Harrison County supervisors debate tax exemptions

BILOXI, MS (WLOX) - Harrison County supervisors granted tax exemptions on Monday for two new businesses in East Biloxi. That action also re-kindled an ongoing debate about the benefits of allowing such tax breaks.

"We're getting more and more and more of these," said board President Marlin Ladner. "So, if we're going to make a decision, if that's the pleasure of the board, to reduce it in some way."

The latest discussion came as supervisors agreed to grant tax breaks to Biloxi Boardwalk Marina and The Hook Up restaurant. Those new businesses qualified under a post-Katrina program that allows ad valorem tax exemptions as incentives for economic development.

"The cities are who we need to be talking to about this. They need to be clear that just because the city gives a tax exemption of whatever, doesn't mean we're necessarily going to follow suit," said Supervisor Kim Savant.

"I think it's important to create a criteria and some policy to go along with that as well, and that will help us. How many jobs are they going to create? The same type of criteria the development commission has. Before we give 100 percent," added Supervisor Connie Rockco.

"We've had several projects come to us that are well out of the ground," said board member Windy Swetman. "We need to set part of that policy that if this thing is anything past one year, they've missed the boat."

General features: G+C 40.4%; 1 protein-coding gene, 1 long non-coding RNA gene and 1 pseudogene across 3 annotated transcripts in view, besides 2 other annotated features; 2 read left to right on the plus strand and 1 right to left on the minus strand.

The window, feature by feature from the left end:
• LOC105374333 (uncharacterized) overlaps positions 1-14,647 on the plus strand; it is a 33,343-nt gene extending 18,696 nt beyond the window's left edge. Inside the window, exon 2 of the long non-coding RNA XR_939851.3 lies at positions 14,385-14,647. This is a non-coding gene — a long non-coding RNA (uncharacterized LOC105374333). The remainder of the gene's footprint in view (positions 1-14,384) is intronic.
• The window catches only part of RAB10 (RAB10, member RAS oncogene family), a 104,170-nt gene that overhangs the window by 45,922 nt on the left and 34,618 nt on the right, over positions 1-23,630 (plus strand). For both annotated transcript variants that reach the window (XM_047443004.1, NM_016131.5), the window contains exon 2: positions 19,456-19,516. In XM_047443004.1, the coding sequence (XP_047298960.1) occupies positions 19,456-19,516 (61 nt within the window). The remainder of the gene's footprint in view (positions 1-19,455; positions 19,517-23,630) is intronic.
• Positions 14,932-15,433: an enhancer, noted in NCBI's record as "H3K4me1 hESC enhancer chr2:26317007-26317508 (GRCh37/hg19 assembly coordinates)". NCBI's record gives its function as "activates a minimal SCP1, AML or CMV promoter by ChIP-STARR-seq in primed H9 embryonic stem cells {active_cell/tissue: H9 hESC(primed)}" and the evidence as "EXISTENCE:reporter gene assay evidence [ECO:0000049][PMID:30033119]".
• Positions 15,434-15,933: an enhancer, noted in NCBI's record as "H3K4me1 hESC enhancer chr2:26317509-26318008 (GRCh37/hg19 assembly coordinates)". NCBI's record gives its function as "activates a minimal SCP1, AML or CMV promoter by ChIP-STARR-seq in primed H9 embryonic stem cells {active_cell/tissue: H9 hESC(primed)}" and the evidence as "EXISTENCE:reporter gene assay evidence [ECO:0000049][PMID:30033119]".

Savant said to keep in mind that often times these developers of prospective new businesses are factoring in these tax breaks when coming up with their business plan.

"I think it almost has to be on a case by case basis, and you've got to set a minimum and a maximum on what you can do. If they want to put that in their business plan, that's on them, but that doesn't mean they're going to get it," said Supervisor William Martin.

Supervisors stopped short of creating a policy for granting tax breaks. They did agree to send a letter to the city mayors, advising them that such exemptions are not guaranteed and will be considered case by case.

Most requests for such tax breaks begin in the cities. That's why supervisors chose to send a letter to the mayors, advising them of the county's position.

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